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Murābaḥah Penalty Clause is Ribā in Disguise! The Penalty Clause Questions the Deep-rooted Preference for Literal Interpretation over Substantial Interpretation of Ribā

Murābaḥah Penalty Clause is Ribā in Disguise! The Penalty Clause Questions the Deep-rooted... AbstractFollowing the literal interpretation of ribā, jurists have agreed that muḍārabah and mušārakah are legitimate modes of financing. As both arrangements are highly risky to manage in practice, murābaḥah has been introduced as an alternate mode of financing. Despite its extraordinary success, murābaḥah has led to moral hazard in the form of frequent delays in payments and defaults for which Islamic scholars have introduced a penalty clause as discouragement. Examination of the murābaḥah penalty clause instrument suggests that it is ribā, prohibited when interpreted literally. Moreover, the penalty clause has never been enforced in Pakistani courts. This article suggests that the literal interpretation based on the objectives of Sharīʿah (substantial interpretation) will prevent loopholes such as the abuse of the murābaḥah instrument and consequently the penalty clause as well and will lead to substantial compliance with the principles of Islamic finance. http://www.deepdyve.com/assets/images/DeepDyve-Logo-lg.png Arab Law Quarterly Brill

Murābaḥah Penalty Clause is Ribā in Disguise! The Penalty Clause Questions the Deep-rooted Preference for Literal Interpretation over Substantial Interpretation of Ribā

Arab Law Quarterly , Volume 35 (1-2): 18 – Jun 24, 2020

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Publisher
Brill
Copyright
Copyright © Koninklijke Brill NV, Leiden, The Netherlands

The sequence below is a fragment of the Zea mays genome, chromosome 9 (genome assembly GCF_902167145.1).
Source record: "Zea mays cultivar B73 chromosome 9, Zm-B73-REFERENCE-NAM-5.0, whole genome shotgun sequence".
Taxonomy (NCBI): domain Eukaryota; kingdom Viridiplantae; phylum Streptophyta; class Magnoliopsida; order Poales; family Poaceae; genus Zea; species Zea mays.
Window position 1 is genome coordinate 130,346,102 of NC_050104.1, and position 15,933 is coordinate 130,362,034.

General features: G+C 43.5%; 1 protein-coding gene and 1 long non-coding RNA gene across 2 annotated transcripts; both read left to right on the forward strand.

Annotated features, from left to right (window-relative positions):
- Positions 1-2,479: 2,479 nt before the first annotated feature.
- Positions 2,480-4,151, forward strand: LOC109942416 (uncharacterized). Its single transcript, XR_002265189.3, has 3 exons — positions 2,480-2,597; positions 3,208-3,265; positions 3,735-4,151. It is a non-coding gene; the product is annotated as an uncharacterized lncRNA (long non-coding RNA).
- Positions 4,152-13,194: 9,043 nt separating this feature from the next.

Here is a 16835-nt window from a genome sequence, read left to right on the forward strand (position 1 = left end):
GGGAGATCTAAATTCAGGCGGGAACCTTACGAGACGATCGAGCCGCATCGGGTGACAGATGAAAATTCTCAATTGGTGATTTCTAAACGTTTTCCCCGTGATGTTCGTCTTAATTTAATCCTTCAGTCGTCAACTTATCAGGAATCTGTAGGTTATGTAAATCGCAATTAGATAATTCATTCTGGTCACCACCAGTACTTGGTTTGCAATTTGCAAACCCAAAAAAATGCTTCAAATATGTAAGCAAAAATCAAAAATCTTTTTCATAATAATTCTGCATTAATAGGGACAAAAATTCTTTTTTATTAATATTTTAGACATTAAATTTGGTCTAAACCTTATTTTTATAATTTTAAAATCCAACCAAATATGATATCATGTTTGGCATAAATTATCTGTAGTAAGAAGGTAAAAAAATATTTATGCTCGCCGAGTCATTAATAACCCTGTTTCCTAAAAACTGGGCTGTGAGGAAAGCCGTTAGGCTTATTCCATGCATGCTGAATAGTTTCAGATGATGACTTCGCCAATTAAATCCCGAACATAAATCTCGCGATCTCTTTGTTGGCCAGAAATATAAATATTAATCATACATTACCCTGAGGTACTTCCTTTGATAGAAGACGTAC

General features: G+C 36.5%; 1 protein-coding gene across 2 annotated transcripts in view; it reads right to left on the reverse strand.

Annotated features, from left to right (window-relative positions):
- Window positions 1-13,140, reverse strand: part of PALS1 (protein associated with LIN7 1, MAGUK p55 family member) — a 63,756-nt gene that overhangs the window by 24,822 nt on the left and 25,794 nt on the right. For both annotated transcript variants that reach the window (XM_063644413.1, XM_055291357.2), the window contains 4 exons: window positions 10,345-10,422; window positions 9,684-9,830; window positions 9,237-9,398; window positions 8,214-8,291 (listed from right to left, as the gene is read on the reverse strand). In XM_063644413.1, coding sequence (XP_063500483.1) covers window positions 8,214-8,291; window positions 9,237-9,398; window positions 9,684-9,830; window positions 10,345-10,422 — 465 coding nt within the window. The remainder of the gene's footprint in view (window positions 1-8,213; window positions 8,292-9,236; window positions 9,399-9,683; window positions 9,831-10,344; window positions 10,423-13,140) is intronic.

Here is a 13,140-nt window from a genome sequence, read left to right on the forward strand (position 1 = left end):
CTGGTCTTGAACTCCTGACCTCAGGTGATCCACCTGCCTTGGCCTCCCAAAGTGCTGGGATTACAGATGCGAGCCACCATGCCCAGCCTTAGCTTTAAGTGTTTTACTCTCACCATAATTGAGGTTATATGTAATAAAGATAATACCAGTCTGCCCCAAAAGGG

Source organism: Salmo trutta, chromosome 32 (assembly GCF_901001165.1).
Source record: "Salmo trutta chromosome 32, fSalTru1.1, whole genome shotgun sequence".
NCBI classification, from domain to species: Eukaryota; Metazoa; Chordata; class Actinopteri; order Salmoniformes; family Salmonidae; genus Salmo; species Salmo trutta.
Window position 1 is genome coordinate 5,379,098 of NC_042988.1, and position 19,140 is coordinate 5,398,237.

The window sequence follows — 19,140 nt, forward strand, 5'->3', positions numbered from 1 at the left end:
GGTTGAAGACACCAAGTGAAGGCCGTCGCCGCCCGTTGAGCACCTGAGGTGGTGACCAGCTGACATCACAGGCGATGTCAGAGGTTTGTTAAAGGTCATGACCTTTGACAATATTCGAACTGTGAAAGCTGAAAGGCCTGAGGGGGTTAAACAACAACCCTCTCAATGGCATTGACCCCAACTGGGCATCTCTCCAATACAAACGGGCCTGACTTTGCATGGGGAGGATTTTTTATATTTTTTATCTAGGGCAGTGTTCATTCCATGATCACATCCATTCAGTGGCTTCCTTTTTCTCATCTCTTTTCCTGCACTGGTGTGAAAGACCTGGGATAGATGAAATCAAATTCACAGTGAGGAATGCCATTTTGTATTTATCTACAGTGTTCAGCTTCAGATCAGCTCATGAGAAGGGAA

ISSN
0268-0556
eISSN
1573-0255
DOI
10.1163/15730255-BJA10037
Publisher site
See Article on Publisher Site

Abstract

AbstractFollowing the literal interpretation of ribā, jurists have agreed that muḍārabah and mušārakah are legitimate modes of financing. As both arrangements are highly risky to manage in practice, murābaḥah has been introduced as an alternate mode of financing. Despite its extraordinary success, murābaḥah has led to moral hazard in the form of frequent delays in payments and defaults for which Islamic scholars have introduced a penalty clause as discouragement. Examination of the murābaḥah penalty clause instrument suggests that it is ribā, prohibited when interpreted literally. Moreover, the penalty clause has never been enforced in Pakistani courts. This article suggests that the literal interpretation based on the objectives of Sharīʿah (substantial interpretation) will prevent loopholes such as the abuse of the murābaḥah instrument and consequently the penalty clause as well and will lead to substantial compliance with the principles of Islamic finance.

Journal

Arab Law QuarterlyBrill

Published: Jun 24, 2020

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